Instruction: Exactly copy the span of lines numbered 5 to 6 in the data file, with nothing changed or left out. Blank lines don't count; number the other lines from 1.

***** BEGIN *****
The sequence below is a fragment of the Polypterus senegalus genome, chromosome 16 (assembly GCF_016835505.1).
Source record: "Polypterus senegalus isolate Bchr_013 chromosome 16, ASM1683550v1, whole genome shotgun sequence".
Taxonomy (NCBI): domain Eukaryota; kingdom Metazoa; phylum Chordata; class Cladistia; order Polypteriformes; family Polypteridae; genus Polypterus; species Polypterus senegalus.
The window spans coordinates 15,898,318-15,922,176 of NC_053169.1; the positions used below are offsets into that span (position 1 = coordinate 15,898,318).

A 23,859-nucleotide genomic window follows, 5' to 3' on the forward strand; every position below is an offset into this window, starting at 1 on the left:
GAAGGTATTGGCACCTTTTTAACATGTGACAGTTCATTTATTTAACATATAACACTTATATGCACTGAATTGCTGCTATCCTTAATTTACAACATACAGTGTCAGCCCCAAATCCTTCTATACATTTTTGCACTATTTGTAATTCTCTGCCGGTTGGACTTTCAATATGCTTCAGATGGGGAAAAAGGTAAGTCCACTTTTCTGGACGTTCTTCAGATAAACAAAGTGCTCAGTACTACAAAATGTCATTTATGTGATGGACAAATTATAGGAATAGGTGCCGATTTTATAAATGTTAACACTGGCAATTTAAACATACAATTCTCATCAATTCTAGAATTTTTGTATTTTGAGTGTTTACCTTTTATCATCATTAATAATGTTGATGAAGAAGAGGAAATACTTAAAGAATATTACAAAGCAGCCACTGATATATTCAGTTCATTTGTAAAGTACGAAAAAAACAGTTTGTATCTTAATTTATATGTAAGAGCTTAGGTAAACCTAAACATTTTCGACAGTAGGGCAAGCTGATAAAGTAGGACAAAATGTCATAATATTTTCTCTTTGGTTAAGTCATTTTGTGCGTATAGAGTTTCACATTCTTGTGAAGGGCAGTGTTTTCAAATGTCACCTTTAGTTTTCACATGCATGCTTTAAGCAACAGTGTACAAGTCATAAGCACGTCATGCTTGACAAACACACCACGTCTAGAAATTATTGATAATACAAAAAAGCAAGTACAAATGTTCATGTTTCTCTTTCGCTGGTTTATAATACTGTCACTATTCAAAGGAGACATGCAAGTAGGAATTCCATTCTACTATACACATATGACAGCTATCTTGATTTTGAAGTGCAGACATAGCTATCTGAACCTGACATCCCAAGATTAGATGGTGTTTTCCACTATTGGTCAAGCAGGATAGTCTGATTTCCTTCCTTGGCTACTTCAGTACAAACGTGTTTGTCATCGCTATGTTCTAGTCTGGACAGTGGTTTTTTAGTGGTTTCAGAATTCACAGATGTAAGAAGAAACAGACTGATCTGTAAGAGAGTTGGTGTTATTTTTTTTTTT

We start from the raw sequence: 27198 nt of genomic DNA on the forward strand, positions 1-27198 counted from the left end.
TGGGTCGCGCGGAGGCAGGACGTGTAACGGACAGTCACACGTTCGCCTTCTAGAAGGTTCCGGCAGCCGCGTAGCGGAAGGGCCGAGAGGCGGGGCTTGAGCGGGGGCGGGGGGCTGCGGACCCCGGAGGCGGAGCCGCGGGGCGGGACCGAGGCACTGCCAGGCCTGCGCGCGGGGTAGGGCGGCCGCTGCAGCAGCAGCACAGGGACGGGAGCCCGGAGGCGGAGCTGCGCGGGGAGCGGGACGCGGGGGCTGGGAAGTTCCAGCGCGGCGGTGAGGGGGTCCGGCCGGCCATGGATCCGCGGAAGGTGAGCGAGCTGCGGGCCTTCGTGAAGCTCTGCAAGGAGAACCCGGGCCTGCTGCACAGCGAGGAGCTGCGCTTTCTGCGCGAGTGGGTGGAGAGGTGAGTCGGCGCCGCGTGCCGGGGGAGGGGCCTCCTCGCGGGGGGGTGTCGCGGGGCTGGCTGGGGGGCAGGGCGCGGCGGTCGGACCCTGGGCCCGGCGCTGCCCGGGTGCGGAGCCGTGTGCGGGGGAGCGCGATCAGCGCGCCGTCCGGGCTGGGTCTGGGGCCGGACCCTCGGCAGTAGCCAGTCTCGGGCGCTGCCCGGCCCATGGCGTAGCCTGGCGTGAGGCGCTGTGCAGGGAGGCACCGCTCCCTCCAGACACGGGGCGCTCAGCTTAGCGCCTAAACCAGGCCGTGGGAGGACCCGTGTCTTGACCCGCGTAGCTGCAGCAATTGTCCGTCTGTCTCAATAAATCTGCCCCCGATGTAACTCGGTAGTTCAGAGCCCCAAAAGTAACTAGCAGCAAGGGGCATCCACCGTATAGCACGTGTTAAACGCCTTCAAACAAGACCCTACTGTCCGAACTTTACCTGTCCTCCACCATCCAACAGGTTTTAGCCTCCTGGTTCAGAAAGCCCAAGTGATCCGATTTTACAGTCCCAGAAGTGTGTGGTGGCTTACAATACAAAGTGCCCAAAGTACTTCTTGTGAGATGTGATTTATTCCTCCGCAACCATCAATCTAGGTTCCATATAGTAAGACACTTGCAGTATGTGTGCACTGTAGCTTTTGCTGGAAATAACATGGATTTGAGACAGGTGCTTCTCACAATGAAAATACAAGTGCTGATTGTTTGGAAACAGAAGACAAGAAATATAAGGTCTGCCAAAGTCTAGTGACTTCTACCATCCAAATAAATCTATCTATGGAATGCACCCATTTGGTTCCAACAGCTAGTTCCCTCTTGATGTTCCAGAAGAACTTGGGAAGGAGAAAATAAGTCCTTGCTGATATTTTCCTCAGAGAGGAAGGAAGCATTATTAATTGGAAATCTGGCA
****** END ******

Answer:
A 23,859-nucleotide genomic window follows, 5' to 3' on the forward strand; every position below is an offset into this window, starting at 1 on the left:
GAAGGTATTGGCACCTTTTTAACATGTGACAGTTCATTTATTTAACATATAACACTTATATGCACTGAATTGCTGCTATCCTTAATTTACAACATACAGTGTCAGCCCCAAATCCTTCTATACATTTTTGCACTATTTGTAATTCTCTGCCGGTTGGACTTTCAATATGCTTCAGATGGGGAAAAAGGTAAGTCCACTTTTCTGGACGTTCTTCAGATAAACAAAGTGCTCAGTACTACAAAATGTCATTTATGTGATGGACAAATTATAGGAATAGGTGCCGATTTTATAAATGTTAACACTGGCAATTTAAACATACAATTCTCATCAATTCTAGAATTTTTGTATTTTGAGTGTTTACCTTTTATCATCATTAATAATGTTGATGAAGAAGAGGAAATACTTAAAGAATATTACAAAGCAGCCACTGATATATTCAGTTCATTTGTAAAGTACGAAAAAAACAGTTTGTATCTTAATTTATATGTAAGAGCTTAGGTAAACCTAAACATTTTCGACAGTAGGGCAAGCTGATAAAGTAGGACAAAATGTCATAATATTTTCTCTTTGGTTAAGTCATTTTGTGCGTATAGAGTTTCACATTCTTGTGAAGGGCAGTGTTTTCAAATGTCACCTTTAGTTTTCACATGCATGCTTTAAGCAACAGTGTACAAGTCATAAGCACGTCATGCTTGACAAACACACCACGTCTAGAAATTATTGATAATACAAAAAAGCAAGTACAAATGTTCATGTTTCTCTTTCGCTGGTTTATAATACTGTCACTATTCAAAGGAGACATGCAAGTAGGAATTCCATTCTACTATACACATATGACAGCTATCTTGATTTTGAAGTGCAGACATAGCTATCTGAACCTGACATCCCAAGATTAGATGGTGTTTTCCACTATTGGTCAAGCAGGATAGTCTGATTTCCTTCCTTGGCTACTTCAGTACAAACGTGTTTGTCATCGCTATGTTCTAGTCTGGACAGTGGTTTTTTAGTGGTTTCAGAATTCACAGATGTAAGAAGAAACAGACTGATCTGTAAGAGAGTTGGTGTTATTTTTTTTTTT